The global bond market is right now tense with Euro zone and US some of the hardest hit by the crisis. This has compounded Nigeria situation especially when it comes to Eurobond borrowings as it will have implication on the cost of borrowing. Currently the federal government ten year Eurobond of $500 million attract coupon rate of about 6.75%, as at September 2, 2011 according to data from the debt management office. Naira dominated bond issued for the domestic market attract interest of between 11 to 12%. Nigeria’s total domestic debt stood at N 5,210,437,263,000.00 with federal government bond contributing about 62.88% of the whole. At around 20% of the GDP Nigeria’s debt is still below the limit set for its debt to enter the zone of non sustainability. All along Nigeria has two major sources of Debt, domestic Naira dominated and Eurobond, this may not be enough Nigeria has to be very innovative by looking at other alternative sources of fund. In a period when investors are increasingly concern about the safety of their investment, thus, the present concern about diversification of their portfolios, Nigerian authorities should follow their thinking and tap these other markets where they are rushing to put their money. As Mirakhor and Zaidi (2004) persuasively argued in the case of Pakistan, “external borrowing permits a country to maintain domestic investment at levels beyond those that could be financed through domestic saving alone. If these resources have been channeled into productive capital accumulation, these investments could be expected to generate the stream of returns required to repay the original loans”.
But the fear for Nigeria as it was for Pakistan is that the authorities may not have the foresight to restrict the use of the money to only the most needed investments.

WHY NIGERIA SHOULD ENTER THE SUKUK MARKET

    There are many reasons why Nigeria should embrace the Islamic bond, Sukuk. The fact that the global debt market is facing some supply hiccups, forcing countries around the world to look for alternatives is enough justification for Nigerian government to look in the way of Sukuk as alternative source of funding. But there are many other reasons why Nigeria should tap into the Sukuk market among which is the need for reliable and cheaper alternative source of fund, in which case Sukuk is all this. The large reserve of Surplus cash available in the Middle East should be tapped by Nigeria as others are doing. Like Nigerian economy itself, the market for Sukuk is young and growing at double digit making it one of the fastest segments of international finance. With interest bearing bond becoming increasingly costlier and difficult to arrange, Sukuk with it elimination of interest and substituting it with rent or profit sharing is cheaper and tailored to benefit both sides. As aspiring regional hub for financial transactions Nigeria can not allow this historic opportunity to pass her and go to another country, probably Senegal, Ivory Coast, or Ghana. Other global financial centres like London, Hong Kong, Dubai, Singapore and Luxemburg have been on the rush to get their cut of this promising market. Coming to the issue of negative effects of interest rate on our economy, Interest rate was the major factor responsible for the accumulation of Billions of Dollars of Nigeria debt during the 1990s; that is enough a reason for Nigeria to embrace a system that do not allow that. High interest charges are at the heart of Greece present predicament. Under Sukuk both the issuer and issuee share in the underlying risks and it does not allow for the kind of deadly derivatives that caused the last global financial crisis of which are interest rate swaps and securitization of toxic assets.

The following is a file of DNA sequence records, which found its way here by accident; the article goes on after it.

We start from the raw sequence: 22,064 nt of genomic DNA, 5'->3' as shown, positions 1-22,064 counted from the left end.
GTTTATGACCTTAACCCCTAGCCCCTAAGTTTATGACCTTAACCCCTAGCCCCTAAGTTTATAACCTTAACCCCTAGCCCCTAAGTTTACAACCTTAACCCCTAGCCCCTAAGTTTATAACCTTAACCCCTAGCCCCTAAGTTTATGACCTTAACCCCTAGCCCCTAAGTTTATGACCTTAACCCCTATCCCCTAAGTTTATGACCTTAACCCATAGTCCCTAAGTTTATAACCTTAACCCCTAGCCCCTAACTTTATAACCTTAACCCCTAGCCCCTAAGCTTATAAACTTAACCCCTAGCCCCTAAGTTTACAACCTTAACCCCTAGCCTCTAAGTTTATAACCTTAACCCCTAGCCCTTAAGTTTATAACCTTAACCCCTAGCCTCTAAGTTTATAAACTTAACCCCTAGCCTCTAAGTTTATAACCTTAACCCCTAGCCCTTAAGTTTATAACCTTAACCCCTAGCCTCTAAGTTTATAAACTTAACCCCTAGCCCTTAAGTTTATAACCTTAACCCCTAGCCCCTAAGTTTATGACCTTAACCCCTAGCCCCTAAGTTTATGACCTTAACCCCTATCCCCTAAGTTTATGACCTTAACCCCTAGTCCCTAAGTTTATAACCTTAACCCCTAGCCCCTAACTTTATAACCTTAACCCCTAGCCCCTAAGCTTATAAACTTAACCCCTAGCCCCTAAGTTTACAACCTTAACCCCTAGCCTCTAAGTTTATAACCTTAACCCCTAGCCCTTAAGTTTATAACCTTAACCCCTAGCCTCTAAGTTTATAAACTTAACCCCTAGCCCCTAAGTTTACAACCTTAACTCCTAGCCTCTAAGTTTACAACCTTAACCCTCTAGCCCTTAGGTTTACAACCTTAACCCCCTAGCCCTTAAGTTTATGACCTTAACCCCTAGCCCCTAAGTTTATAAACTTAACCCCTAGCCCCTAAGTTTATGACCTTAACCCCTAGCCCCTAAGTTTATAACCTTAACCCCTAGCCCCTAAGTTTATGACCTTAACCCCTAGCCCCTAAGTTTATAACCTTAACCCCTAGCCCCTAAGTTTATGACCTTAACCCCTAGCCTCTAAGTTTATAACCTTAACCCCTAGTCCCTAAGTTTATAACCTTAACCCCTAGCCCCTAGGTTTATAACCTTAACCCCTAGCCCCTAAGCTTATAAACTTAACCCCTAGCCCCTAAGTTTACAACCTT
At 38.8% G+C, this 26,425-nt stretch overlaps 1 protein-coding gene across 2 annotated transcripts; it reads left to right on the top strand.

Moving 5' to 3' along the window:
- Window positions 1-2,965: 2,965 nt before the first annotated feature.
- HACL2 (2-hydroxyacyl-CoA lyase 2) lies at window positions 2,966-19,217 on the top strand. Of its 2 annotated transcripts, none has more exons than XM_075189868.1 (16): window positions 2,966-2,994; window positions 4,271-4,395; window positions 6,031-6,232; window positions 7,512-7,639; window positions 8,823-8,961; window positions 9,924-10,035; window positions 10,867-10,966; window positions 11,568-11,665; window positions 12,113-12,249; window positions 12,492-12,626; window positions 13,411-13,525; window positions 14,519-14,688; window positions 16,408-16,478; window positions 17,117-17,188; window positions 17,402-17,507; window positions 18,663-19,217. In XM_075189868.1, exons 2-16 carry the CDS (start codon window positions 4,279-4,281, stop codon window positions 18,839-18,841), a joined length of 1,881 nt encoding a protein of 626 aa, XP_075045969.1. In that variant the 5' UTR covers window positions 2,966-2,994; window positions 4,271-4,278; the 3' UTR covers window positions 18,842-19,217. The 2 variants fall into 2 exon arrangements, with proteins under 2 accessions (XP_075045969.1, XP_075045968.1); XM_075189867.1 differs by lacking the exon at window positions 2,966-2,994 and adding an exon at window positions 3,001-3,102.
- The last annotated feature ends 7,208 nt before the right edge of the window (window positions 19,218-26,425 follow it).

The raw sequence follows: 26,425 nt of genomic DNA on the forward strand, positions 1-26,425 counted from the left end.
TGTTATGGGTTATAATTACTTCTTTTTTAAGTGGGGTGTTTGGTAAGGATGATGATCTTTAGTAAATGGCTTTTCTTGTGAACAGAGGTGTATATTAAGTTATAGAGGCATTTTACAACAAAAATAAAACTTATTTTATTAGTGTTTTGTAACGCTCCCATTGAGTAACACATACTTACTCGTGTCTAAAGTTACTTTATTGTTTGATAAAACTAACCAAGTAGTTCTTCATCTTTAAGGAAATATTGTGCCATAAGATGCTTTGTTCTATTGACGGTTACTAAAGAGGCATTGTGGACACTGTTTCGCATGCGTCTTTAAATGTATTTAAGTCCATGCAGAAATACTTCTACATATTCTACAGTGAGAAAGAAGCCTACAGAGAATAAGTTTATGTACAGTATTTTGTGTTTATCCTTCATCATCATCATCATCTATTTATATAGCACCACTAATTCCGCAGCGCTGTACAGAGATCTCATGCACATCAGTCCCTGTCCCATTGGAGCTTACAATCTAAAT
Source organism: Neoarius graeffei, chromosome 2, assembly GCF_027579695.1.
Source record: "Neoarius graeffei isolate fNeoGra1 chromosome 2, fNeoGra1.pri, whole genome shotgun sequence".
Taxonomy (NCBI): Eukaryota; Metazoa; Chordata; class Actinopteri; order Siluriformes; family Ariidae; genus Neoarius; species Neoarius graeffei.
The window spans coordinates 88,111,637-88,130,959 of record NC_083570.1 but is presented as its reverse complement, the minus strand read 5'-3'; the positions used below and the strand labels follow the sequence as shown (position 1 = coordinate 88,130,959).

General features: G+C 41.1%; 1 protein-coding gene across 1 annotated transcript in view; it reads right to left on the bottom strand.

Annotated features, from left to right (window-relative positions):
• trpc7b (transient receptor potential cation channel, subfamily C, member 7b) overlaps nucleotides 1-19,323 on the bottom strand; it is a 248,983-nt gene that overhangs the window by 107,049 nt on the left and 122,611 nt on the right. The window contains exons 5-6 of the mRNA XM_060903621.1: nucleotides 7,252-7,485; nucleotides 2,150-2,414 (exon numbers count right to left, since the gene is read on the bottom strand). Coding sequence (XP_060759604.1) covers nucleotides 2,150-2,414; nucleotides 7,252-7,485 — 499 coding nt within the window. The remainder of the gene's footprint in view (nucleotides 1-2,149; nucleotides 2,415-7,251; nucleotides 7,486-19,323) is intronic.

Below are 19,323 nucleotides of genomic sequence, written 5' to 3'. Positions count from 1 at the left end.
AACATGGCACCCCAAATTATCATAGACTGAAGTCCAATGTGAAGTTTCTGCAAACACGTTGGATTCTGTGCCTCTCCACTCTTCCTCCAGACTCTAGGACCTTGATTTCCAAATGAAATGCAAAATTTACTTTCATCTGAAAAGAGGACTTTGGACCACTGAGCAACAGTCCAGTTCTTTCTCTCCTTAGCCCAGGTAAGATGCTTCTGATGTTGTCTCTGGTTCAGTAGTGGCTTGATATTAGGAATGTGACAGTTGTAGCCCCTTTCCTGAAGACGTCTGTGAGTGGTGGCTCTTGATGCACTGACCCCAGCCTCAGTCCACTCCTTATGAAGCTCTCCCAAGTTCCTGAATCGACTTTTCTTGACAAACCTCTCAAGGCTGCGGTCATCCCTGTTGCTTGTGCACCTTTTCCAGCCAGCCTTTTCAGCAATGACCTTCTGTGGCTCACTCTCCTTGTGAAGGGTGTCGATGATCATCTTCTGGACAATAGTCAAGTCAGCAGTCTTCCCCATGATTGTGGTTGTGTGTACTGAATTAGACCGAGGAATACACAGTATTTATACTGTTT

As Nigeria is preparing to lunch it own Islamic non interest banking system, Sukuk market will provide the needed instruments to manage liquidity in that banking system. It will act as a channel through which Islamic bank can invest their money for both short and longer term and generate good returns that comply with Shariah. This, too, will increase the amount of fund government can generate to finance it projects, as we know because of religious justifications there are many rich Nigerian Muslims that cannot invest in interest bearing bond; with the introduction of the Sukuk instruments federal government will be able to tap this vast amount of cash and use it to finance it projects. These Sukuk instrument, as with conventional bond, can be subscribed to by both corporate institutions like banks and private individuals. Unlike conventional bond, argue Tariq (2004), “Investing in Sukuk issuances involves the funding of trade or production of tangible assets. Sukuk are directly linked with real sector activities. Hence these will not create short-term speculative movement of funds and potential financial crises”, which is not uncommon in the conventional financial arrangement.  In addition to this Sukuk has the advantage, which is unique to it, of linking the investor directly with holding in the asset thereby making him a shareholder in the underlying assets, unlike in the case of bond where the bondholder is some kind of an outsider. Looking at the different range of debt instruments available in the Nigerian capital market, it is a kind of logical progression for Nigeria to introduce Islamic capital market instruments.